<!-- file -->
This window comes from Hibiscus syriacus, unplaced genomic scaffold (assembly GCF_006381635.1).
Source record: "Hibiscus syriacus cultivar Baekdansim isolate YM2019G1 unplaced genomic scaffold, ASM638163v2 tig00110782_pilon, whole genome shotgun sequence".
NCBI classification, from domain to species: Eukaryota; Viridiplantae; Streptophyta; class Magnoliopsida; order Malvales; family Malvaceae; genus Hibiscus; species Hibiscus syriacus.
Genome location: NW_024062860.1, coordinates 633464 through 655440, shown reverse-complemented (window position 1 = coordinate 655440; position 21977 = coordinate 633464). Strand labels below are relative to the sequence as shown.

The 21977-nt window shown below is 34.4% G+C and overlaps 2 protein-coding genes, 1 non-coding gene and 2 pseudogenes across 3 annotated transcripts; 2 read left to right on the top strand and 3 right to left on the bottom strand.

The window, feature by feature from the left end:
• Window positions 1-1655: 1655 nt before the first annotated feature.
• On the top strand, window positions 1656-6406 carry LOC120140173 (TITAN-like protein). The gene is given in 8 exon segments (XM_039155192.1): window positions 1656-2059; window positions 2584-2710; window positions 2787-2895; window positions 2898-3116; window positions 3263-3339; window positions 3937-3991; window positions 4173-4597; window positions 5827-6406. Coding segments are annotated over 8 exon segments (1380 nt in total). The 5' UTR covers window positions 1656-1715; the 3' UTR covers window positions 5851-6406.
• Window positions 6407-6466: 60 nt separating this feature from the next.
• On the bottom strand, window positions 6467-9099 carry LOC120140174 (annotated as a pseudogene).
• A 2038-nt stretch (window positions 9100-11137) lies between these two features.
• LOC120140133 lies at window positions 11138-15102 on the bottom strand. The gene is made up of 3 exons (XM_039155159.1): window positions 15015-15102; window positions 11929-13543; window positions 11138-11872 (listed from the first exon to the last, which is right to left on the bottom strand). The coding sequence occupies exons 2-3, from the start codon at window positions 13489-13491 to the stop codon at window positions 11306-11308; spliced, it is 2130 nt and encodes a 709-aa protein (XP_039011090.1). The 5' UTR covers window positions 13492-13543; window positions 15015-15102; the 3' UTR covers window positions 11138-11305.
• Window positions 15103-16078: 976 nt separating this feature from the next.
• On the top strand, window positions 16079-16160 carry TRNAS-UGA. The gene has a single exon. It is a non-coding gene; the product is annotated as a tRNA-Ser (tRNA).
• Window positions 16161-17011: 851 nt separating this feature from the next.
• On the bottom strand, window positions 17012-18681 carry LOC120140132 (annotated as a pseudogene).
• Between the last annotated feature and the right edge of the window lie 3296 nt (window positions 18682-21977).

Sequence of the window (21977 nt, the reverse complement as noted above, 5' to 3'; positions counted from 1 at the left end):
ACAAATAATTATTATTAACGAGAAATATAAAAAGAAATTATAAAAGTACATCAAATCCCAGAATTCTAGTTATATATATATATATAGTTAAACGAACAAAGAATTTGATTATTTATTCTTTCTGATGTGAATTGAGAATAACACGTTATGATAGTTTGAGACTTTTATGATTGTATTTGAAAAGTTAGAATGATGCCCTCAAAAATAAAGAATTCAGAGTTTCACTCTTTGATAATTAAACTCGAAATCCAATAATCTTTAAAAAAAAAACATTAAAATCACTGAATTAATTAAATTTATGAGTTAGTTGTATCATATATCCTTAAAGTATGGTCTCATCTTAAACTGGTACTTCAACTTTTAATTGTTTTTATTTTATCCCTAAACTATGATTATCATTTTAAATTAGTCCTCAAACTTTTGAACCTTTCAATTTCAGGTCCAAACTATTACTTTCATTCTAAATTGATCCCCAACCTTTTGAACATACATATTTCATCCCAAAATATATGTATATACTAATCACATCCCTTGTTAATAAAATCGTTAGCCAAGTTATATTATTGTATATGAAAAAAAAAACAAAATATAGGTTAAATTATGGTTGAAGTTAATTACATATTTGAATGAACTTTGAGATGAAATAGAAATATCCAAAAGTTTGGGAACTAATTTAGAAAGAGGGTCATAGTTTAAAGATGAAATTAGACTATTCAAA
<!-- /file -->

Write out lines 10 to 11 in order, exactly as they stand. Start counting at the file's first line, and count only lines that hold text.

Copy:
• On the bottom strand, window positions 6467-9099 carry LOC120140174 (annotated as a pseudogene).
• A 2038-nt stretch (window positions 9100-11137) lies between these two features.